Investment, growth and economic development become difficult in an environment where the free market system is not allowed to operate without interference.
Not too long ago, Guyana’s only flour mill, Namilco, was being denounced for daring to raise prices in the face of increasing world prices for wheat.
In response to this, the Government protected the consumer by opening the market to imported flour. There was dumping of foreign flour on the local market, however, and the strategy did work to keep prices down for a short period. Namilco’s monopoly was broken.
With continuing increases in world prices for wheat and rising prices for flour, the Government then decided to subsidize flour to the bakers and a small amount to the public.
What this meant was that some members of the public were able to buy flour at cheaper prices while the rest had to pay the full amount. While the cost of roti and bake had gone up for most people, the price of bread remained the same.
Now that the period of subsidy has come to an end and flour prices continue to climb, we are again seeing Namilco being denounced for not reducing prices. Despite the opening of the market to imported flour, we are again hearing that Namilco is a monopoly.
There are no restrictions on the importation of flour, yet you can find very little foreign flour on the market. The reason for that is very simple: Namilco’s price for flour is the cheapest in the region.
National Flour Mills of Trinidad & Tobago (NFM) announced in July that they are raising the price of flour to US$0.96 per kg for flour.
They also published a per kilogram price comparison in $US as follows: UK $1.21, USA $1.41, Canada $1.56, Jamaica $1.30, Grenada $1.38, Barbados $1.24, NFM (Trinidad) $0.96. NFM had left out Guyana in the comparison. Guyana’s price per kilogram to the public is US$0.79, the lowest without the subsidy.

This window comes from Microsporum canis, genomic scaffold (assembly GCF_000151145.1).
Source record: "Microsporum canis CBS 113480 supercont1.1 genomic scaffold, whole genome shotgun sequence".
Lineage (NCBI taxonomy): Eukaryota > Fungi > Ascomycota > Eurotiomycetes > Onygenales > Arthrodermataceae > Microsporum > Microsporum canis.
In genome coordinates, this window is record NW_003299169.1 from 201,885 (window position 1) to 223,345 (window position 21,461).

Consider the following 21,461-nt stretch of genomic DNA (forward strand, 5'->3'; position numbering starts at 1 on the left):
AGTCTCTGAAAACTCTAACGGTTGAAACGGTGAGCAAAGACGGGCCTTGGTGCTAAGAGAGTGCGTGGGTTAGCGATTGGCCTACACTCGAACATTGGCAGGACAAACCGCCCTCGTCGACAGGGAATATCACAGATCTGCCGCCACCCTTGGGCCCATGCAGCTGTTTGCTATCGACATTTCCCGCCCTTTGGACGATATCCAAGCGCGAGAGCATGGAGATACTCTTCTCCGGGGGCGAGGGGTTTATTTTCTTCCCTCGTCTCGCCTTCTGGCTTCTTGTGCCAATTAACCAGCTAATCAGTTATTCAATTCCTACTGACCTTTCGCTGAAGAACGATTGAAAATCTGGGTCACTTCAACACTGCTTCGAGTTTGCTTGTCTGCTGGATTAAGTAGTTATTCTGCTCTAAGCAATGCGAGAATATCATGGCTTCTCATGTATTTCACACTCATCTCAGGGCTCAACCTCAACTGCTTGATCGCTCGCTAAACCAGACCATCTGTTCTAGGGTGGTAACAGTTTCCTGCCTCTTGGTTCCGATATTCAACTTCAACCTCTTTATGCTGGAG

How do you justify public vilification of Namilco, when it is selling flour at the cheapest price in the region?
The Government has made its position clear; it does not want to see the price of bread increased and is therefore doing its best to contain any increases.
To achieve this will mean that you cannot allow the free market to determine prices. This type of interference cannot build confidence in investors, nor will it allow for growth and development.
If the free market is allowed to operate, and assuming that people are rational beings, the following is likely to occur:
1. If the price of flour increases beyond a certain level, imports will become competitive.
Alternatively, the profitability of flour mills will be such that it will attract more investors in milling capacity.
Both events will result in increased supply and lower prices.
2. If the bakers increase the price of bread, the people will look to alternatives such as roti, bake, duff and ground provisions.
Less flour and bread will be consumed. Alternatively, the profitability of bakers will attract more investors in opening bakeries to increase the supply of bread, which should again result in lower prices.
Instead of interfering in the free market system, be prepared to manage or accelerate the changes that are likely to take place, such as:
1. Increase incentives for the growing of ground provisions and aggressively market farine as an alternative to flour. Both these strategies will increase employment locally and divert foreign currency to local investments.
2. Advertise for investors in flour milling capacity and have investment packages ready to offer.
3. Advertise for investors in bakeries and have investment packages ready to offer.
Once you start to manipulate the free market system, you are slowly moving back to a command and control economy. And we have been there before.
If anything, we should learn from what happened to the chicken industry and the price of chicken in this country.
Mar 20, 2019The West Demerara Cricket Association (WDCA) has launched another competition dubbed the “WDCA/Beacon Café 50 Over competition”. Eighteen teams have entered this competition which will be played...
Here are my opinions on the unfolding political scenario. 1– From the time President Granger selected Patterson outside... more
Editor’s Note, If your sent letter was not published and you felt its contents were valid and devoid of libel or personal attacks, please contact us by phone or email.
Feel free to send us your comments and/or criticisms.
Contact: 624-6456; 225-8452; 225-8458; 225-8463; 225-8465; 225-8473 or 225-8491.
Or by Email: [email protected] / [email protected]